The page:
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Did Scott Pruitt’s secret calendars break the law?

Chip Somodevilla/Getty Images

The embattled Environmental Protection Agency administrator probably wishes he never hired Kevin Chmielewski, who has been providing a steady stream of details about Pruitt’s unethical and wasteful behavior since he left the agency in February. And the former deputy chief of staff’s latest disclosure is a doozy, revealing potentially illegal behavior that could lead to felony charges against his former boss.

On Thursday, Democratic Congressmen Ted Lieu and Don Beyer send a letter to the EPA’s Inspector General Arthur Elkins, asking him to investigate whether Pruitt violated the Federal Records Act by keeping so-called “secret calendars.” Their request is based on Chmielewski’s July 2 interview with CNN, in which he said Pruitt would routinely “hide controversial meetings or calls with industry representatives and others” that might “look bad”—including a meeting with a former Vatican leader accused of sexual abuse. “Willful concealment or destruction of such records is a federal crime ranging from fines to imprisonment,” the congressmen’s letter to Elkins reads.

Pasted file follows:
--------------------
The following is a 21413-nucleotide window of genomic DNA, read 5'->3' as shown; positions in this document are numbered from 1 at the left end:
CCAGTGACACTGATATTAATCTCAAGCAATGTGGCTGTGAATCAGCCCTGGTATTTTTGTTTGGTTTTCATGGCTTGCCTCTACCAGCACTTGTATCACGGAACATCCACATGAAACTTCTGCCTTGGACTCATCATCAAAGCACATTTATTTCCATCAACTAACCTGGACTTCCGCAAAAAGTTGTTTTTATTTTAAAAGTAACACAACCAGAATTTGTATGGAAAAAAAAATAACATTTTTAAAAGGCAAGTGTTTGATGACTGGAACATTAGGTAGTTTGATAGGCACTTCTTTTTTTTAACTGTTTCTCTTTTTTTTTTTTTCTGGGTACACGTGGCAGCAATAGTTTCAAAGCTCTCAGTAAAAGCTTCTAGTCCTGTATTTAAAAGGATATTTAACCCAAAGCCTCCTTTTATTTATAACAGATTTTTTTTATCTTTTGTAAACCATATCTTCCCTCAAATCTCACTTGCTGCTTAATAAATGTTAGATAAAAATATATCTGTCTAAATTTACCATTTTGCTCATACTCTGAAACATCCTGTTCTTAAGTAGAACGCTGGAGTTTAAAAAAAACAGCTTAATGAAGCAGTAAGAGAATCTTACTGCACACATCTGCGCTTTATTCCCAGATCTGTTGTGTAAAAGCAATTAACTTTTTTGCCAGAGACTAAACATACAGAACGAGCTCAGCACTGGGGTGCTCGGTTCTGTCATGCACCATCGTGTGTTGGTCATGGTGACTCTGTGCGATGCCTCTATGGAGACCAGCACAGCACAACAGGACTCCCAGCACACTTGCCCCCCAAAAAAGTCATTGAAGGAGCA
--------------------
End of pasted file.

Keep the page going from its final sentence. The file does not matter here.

Lieu and Beyer’s request represents one of the more serious accusations against Pruitt, who is facing more than a dozen official investigations over his behavior at EPA. Environmental groups also accused Pruitt of breaking federal records laws in a lawsuit filed in February. Pruitt has denied the claims.

An EPA investigation alone wouldn’t be enough to sent Pruitt to prison, even if it found that Pruitt violated federal records laws. Elkins can only make recommendations to the Department of Justice, which would then choose whether to press charges based on Elkins’ findings. It seems unlikely that the Trump administration’s DOJ would choose to prosecute one of its own people. Especially when that person is vying to run the DOJ himself.